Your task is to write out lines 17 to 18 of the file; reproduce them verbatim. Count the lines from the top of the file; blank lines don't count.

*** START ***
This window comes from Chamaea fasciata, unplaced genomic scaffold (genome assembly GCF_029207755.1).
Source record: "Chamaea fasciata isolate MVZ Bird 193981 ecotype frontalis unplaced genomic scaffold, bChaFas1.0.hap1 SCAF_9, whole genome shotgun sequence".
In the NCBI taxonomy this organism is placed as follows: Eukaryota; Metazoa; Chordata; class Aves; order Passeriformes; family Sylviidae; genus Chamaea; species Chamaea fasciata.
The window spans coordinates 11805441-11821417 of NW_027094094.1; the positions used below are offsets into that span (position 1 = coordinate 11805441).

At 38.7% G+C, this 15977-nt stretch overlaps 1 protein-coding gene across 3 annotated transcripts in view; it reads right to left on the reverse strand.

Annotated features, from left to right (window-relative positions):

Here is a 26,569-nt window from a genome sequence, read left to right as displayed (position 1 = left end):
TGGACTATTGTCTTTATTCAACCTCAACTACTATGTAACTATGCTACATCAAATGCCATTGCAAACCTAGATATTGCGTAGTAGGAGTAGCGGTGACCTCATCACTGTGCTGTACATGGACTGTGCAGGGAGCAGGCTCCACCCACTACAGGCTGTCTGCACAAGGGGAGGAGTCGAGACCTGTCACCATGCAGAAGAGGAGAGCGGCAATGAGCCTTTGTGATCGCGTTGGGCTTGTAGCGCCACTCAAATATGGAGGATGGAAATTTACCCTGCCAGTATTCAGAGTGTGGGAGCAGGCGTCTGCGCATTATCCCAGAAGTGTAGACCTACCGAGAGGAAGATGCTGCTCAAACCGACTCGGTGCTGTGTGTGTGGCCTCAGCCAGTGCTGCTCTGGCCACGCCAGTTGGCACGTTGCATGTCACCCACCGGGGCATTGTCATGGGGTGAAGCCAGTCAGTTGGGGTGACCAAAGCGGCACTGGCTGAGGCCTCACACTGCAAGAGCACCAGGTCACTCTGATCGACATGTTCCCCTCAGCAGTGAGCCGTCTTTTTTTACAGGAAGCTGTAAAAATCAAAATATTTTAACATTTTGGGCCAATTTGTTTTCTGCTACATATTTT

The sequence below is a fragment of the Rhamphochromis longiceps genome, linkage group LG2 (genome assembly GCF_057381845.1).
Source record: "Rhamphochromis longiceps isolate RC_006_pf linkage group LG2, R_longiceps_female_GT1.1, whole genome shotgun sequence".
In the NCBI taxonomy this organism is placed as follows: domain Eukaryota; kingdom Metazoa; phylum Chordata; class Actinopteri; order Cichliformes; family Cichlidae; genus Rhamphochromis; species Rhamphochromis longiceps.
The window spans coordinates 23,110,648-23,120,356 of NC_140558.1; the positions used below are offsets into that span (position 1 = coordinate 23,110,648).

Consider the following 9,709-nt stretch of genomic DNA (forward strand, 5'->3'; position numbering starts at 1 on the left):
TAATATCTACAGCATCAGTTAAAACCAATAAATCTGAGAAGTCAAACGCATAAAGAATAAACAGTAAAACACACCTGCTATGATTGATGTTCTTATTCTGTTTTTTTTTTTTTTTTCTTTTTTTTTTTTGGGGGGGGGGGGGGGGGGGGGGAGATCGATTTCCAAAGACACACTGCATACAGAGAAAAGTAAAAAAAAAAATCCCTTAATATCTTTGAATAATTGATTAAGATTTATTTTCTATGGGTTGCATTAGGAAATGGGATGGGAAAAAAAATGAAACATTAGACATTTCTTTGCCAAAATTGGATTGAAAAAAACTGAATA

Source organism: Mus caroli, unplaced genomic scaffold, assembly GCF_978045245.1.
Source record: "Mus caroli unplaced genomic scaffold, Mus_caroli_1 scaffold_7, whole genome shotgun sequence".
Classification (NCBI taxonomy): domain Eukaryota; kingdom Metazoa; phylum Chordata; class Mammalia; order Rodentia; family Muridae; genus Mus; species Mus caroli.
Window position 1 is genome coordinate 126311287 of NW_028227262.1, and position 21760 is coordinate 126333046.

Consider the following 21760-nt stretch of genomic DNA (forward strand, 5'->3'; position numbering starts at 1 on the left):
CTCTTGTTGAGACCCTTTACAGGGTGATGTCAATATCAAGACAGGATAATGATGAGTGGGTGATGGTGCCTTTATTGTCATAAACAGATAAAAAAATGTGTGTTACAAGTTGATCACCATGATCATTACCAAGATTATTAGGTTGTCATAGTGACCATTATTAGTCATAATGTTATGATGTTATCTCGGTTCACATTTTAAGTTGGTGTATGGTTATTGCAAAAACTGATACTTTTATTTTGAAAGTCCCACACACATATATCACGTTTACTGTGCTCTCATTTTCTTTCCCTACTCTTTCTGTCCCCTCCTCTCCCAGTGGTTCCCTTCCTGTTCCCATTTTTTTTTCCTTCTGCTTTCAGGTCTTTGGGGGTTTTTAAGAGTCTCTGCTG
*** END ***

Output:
Classification (NCBI taxonomy): domain Eukaryota; kingdom Metazoa; phylum Chordata; class Mammalia; order Rodentia; family Muridae; genus Mus; species Mus caroli.
Window position 1 is genome coordinate 126311287 of NW_028227262.1, and position 21760 is coordinate 126333046.